The foregoing and other objects and advantages of the invention will be more fully understood by reference to the following detailed description and the accompanying drawing which illustrates what I now consider to be the preferred embodiment of my invention.

In the drawing:

Figure l is a vertical cross-sectional view of the bait bucket assembly showing the parts thereof in fully expanded condition; and,

Figure 2 is a similar cross-sectional view showing the parts of the assembly just prior to reaching fully collapsed condition.

The assembly includes an outer shell 3 which is provided with a suitable bail 4 for convenient carrying of the assembly. A disk 5 is secured to the lower end of the shell 3 by any suitable means such as bolts 6. The disk 5 has a central imperforate portion '7 which is offset upwardly, as shown, to provide an outwardly facing shoulder portion 8,

A tubular member 9 of rubber or other air impervious flexible and pliable material has its lower end secured around the shoulder 8 by means of a band 10. The upper end of the tubular member 9 is secured around a circular ange 11 by means of a band 12. The circular flange 11 is secured to the lower surface of the bottom portion 13 of the liquid container 14. The tubular member 9 thus cooperates with the central portion 7 of the disk 5 and the central portion 13 of the bottom of the liquid container 14 to form a collapsible bellows having an internal air chamber 15.

The external diameter of the liquid container 14 is smaller than they internal diameter of the shell 3 to permit the liquid container to move freely from the position shown in Figure 1 to the position shown in Figure 2, and vice versa. The liquid container 14 may contain water up to,vfor example, the level 16.

A rst passageway 17 provides communication between the air chamber 1S and the interior of the liquid container 14. This passageway is provided with a valve such as a needle valve 18 for adjustably restricting flow of air from the air chamber 15 into the liquid container 1d. A nipple-like element 19 of rubber or other flexible material covers the upper end of the passageway 17. The upper portion of the nipple-like element 19 is provided with a slit 20 which opens to permit air to flow from the air chamber 15 into the interior of the liquid container and which closes to prevent flow of water from the liquid container 14 downwardly through the passageway 17 into the air chamber 15,

A second passageway 21 communicates at its lower end with the air chamber 15. The passageway 21 extends upwardly through the interior of the liquid container 14 and terminates in a valve housing 22 having a valve seat 23. A valve closure element 24 is provided with an upwardly extending stem 25 and a push button 26. A light compression spring member 27 normally holds the valve closure `element 24 in sealing engagement with the valve seat 23.

A third passageway 2S extends laterally from adjacent the upper end of the second passageway 21 into the interior of a whistle valve casing 29. The valve casing 29 is provided with a valve seat 30. A valve closure ele ment 31 is normally retained in sealing engagement with the valve seat 30 by means of a compression spring member 32. An opening 33 in the upper end of thevalve casing 29 communicates with the interior of an air whistle 34. The valve casing 29 is mounted on the upper surface of an annular flange 35 which is secured to the upper end of the liquid container 14. The upper end of the shell 3 is provided with an annular flange 36. The valve closure element 31 is provided with a downwardly extending stem 37 which is arranged to engage the upper surface of the flange 36 to open the whistle valve in the manner hereinafter described.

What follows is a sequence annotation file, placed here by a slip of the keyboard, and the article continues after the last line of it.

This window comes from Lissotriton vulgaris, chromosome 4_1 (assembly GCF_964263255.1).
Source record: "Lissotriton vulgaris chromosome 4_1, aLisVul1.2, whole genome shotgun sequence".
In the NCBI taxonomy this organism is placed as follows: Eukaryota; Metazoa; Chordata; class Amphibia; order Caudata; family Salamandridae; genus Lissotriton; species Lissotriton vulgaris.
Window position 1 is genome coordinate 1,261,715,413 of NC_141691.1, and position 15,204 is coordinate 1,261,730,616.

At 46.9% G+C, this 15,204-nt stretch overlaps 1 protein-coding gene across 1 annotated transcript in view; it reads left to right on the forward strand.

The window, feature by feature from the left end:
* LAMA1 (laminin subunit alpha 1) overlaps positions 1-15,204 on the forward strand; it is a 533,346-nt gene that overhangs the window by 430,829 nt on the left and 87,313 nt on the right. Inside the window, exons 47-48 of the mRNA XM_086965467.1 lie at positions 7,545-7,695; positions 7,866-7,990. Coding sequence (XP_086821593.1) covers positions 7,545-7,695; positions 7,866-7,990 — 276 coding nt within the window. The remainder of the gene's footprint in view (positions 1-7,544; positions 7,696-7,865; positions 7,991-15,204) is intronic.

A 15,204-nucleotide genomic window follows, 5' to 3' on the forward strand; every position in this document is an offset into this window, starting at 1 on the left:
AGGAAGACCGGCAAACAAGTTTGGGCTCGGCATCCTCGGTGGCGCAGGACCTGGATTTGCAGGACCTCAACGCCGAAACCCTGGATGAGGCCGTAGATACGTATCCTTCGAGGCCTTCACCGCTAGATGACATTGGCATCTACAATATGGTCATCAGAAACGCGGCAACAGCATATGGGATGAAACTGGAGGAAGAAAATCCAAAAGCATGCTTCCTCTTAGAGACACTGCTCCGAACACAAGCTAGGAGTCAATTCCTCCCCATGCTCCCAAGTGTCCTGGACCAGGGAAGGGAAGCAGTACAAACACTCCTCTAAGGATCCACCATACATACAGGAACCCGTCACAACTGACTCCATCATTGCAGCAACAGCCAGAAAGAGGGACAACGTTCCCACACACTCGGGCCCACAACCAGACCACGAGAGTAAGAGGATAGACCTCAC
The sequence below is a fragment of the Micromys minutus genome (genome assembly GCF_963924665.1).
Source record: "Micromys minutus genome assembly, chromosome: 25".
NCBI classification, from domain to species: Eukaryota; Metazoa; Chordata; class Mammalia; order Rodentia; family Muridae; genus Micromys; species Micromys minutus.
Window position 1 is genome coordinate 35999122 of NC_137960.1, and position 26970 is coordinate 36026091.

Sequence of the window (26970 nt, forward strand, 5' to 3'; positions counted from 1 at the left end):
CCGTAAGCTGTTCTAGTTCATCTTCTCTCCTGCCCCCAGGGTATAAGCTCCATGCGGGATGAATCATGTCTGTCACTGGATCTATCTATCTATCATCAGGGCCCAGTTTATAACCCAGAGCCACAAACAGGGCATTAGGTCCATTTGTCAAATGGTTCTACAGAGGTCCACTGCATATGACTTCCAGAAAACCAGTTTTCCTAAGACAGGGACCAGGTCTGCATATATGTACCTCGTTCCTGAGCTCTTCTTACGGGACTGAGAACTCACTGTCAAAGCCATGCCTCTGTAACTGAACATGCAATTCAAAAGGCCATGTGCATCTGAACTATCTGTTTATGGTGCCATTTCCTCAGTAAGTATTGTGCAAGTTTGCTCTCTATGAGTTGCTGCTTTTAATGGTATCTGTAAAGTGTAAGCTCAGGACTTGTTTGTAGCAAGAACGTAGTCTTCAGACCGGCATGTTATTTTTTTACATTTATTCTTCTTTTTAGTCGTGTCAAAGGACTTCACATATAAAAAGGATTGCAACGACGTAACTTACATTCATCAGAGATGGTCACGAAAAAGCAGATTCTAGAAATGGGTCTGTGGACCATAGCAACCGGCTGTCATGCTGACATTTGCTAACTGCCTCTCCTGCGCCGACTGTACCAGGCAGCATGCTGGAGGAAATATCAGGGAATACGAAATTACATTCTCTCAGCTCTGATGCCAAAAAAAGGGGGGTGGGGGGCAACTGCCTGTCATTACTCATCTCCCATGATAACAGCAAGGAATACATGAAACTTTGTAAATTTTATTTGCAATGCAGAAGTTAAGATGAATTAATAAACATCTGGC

The liquid container 14 is provided with a top portion 38 having a perforated door 39 which is hinged at 40 and provided with a latch member 41. The liquid container 14 is also provided with a suitable bail 42.1

The operation and manner of use of the assembly will now be briefly described. A supply of water is placed in the liquid container 14 and the minnows or other live bait are added thereto. It will be assumed for purposes of discussion that the parts of the assembly initially occupy the positions shown in Figure 1. The weight of the liquid container 14 and of the water and bait therein is supported by air within the air chamber 15, and the air within that chamber is thus compressed. Attention is called to the fact that the horizontal cross-sectional.

area of the liquid container 14 is greater than the average horizontal cross-sectional area of the tubular member 9 which defines the side walls of the air chamber 15.; This relationship assures that the air pressure within the air chamber 15 will be adequate to assure proper operation of the assembly. Under the conditions just described, the valve closure element 24 will be seated against the seat 23 and the valve closure element 31 will be held in engagement with the valve seat 30 by means of the com pression spring member 32. Under these conditions, air

can escape from the air chamber 15 only through the i first passageway17 and through Ithe slit 20 in the nipplelike member 19. The air thus escaping will bubble upwardly` through the water and will supply adequate oxygen to the bait therein. The angler may open the door 39 and observe the rate at which air is bubbling upwardly through the liquid. Appropriate adjustment of this rate can be obtained by adjustment of the needle valve 18.`